Scraps and puzzles. Riddle: everything below is talking about the same thing. How?
1. 1177 BC: The Year Civilization Collapsed
~1250 BC is the standard archaeological date for the Biblical Exodus, if in fact an exodus occurred. Most material evidence we would expect of such an event is lacking.
To get to the collapse in 1177 B.C.: The Year Civilization Collapsed, Eric Cline has to give an overview of the major Bronze Age civilizations. He casually mentions the following detail: While we don’t know if Exodus as real big Exodus happened, we do know that there was extensive Semitic-Egyptian interaction. There’s evidence of a Semite vizier to the pharaoh, and it’s unlikely that you’d get such a figure without some sort of storied history. Aper-El, the vizier, held his post in the 14th century during the reigns of Amenhotep III and Akhentaten. Since I’m not particularly pious, I feel free to pick and choose my biblical chronology as it suits me. That places him at roughly four generations before the proposed exodus, the traditional period between Joseph and Exodus (ignoring that the Bible says each of those is about 100 years). There’s more:
Akhenaten was, infamously, the pharaoh who tried to make Egypt a monotheistic kingdom. During his reign, Akhenaten abolished worship of all gods except for Aten. No matter how one thinks of Aten, the image of a single Semite working as vizier to a Pharaoh who then, for reasons no one can quite figure out, becomes a hardline monotheist, is too fecund of an idea to ignore. One can imagine a particularly rambunctious bilblical literalist seizing on this factoid to weave a grand tapestry – Joseph in the palace of Akhenaten, preaching the word of proto-God, and the mad pharaoh rearranging his kingdom based on Joseph’s powers.
I’m not a biblical literalist and I want to.
Also in 1177, the theory that the destruction of Troy took place much earlier than anticipated, and possibly twice. That… sort of goes a long way towards explaining why you have military descriptions from totally different time periods just floating around the Iliad. At the same time, if they preserved that, why wouldn’t they preserve at least some vague notion of the Hittites having hired them?
Probably not useful as literary theory. Possibly interesting as actual history.
2. To Save from their Fans: Austen/Spengler
There’s no author out there taken less seriously by their fans than Jane Austen. Now, I adore Jane Austen, but almost every Austenite I’ve met takes precisely the wrong view of her work. They tend to accept it, roughly, as a body of “nice romantic stories.” It’s not. Jane Austen hates you and she hates the things you love.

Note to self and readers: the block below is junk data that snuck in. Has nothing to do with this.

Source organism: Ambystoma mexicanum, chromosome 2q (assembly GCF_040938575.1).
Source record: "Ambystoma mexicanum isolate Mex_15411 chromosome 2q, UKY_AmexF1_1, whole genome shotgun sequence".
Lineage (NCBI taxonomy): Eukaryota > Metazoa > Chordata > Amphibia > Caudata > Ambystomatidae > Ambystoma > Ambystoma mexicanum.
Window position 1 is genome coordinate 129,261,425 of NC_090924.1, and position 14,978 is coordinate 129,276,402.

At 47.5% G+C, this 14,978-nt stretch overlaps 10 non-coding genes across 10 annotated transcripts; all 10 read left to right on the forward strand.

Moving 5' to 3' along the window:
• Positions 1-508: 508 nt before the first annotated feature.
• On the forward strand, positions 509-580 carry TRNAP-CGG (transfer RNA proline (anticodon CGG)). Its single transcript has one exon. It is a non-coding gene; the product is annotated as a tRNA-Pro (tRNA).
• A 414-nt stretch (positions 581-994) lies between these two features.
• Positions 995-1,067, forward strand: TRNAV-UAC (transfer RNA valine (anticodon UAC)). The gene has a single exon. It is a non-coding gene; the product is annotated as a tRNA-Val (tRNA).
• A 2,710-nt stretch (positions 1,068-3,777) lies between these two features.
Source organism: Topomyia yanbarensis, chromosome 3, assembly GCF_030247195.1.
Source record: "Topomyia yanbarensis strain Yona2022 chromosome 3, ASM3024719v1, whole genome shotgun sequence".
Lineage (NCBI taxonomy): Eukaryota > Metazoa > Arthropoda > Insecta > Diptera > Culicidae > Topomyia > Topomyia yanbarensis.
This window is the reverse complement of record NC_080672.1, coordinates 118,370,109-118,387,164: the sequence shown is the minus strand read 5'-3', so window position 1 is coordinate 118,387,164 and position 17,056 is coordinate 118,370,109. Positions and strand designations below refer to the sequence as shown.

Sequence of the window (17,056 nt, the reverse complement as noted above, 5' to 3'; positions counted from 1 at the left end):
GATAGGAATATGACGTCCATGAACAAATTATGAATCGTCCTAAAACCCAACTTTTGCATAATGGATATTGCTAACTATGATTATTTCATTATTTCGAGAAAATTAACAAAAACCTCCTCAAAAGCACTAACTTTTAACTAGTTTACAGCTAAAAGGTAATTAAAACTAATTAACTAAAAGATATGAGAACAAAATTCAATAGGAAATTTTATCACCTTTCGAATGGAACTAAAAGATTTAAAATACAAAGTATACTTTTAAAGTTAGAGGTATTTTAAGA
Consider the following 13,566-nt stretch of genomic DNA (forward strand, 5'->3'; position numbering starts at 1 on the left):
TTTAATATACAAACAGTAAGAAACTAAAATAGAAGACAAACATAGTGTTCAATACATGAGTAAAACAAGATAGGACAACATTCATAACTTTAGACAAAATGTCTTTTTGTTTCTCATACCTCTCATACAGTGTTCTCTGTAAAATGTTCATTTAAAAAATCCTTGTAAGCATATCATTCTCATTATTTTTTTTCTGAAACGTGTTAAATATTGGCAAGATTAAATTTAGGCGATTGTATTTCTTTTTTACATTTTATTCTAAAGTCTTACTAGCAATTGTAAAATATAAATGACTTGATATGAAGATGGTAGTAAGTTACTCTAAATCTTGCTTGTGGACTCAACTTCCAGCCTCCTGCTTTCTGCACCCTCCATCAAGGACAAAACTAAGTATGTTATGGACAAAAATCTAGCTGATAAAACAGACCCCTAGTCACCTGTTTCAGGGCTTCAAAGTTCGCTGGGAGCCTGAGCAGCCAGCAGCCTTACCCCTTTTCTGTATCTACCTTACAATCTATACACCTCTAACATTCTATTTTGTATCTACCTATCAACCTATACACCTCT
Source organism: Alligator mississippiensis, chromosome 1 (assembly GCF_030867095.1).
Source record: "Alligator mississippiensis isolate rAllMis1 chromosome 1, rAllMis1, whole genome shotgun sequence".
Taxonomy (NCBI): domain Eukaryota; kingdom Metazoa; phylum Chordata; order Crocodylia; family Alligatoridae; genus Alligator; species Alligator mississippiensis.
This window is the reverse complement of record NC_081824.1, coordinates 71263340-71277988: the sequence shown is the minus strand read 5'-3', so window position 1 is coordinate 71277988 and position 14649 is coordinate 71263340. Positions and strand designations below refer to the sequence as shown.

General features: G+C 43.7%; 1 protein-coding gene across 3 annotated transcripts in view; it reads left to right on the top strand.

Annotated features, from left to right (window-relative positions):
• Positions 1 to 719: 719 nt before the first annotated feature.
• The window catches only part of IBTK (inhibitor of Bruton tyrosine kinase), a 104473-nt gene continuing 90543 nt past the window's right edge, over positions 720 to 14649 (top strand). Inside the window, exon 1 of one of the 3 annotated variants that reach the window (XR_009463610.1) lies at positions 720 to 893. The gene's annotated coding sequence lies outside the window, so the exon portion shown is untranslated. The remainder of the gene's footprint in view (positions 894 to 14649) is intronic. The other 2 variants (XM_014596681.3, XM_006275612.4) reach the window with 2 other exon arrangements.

Austen’s work is political in the extreme. I do not simply mean feminist readings (Side note, but most those readings, no matter their aim, imply that “finding a high-status mate” is the end goal of womanhood by accepting that Austen’s characters are “self-actualizing” in any coherent way.) I mean that Austen dissects human dynamics and power struggles. She’s applied Machiavelli (perhaps even more insightful than Machiavelli). There’s a reason that Leo Strauss considered her his favorite author – she has the cruelty of the scalpel to her. If you read her in this way, the whole corpus opens up and you’re left with a profound psychology, a pitiless dissection of power. It should go without saying that this also gives quite a lot more agency to her female characters than the standard readings (i.e. “the happy ending is Mr. Darcy!”).
I must now apologize to some of these fans, because an even stupider group has adopted her as their own. However, this doesn’t come close to disproving my theory. Rather, it confirms it.
Take note then, here’s the degeneration of Austen readings: masterful political machinations->everything that is on the surface, i.e. nothing happening but pseudo-romantic stories->the promised White Homeland. “Oof.”
Ironically, there’s another way to understand this: of course both groups project their fantasies all across Austen. She incisively discusses (and hence, is) power. Everyone wants power on their side.
Read The Discovery of the Individual 1050-1200. Related to saving authors from their fanbases: Spengler places the start of Western culture not in the classical world (as others want to) but in the Medieval, and specifically around the 12th century. I never quite understood that choice, but I think I’m beginning to. Roughly, DOTI dates modern individualism (and the subsequent, well… everything) to ~12th century, especially to the early troubadours. Fits pretty well with Spengler’s date for the origin of the Faustian Soul.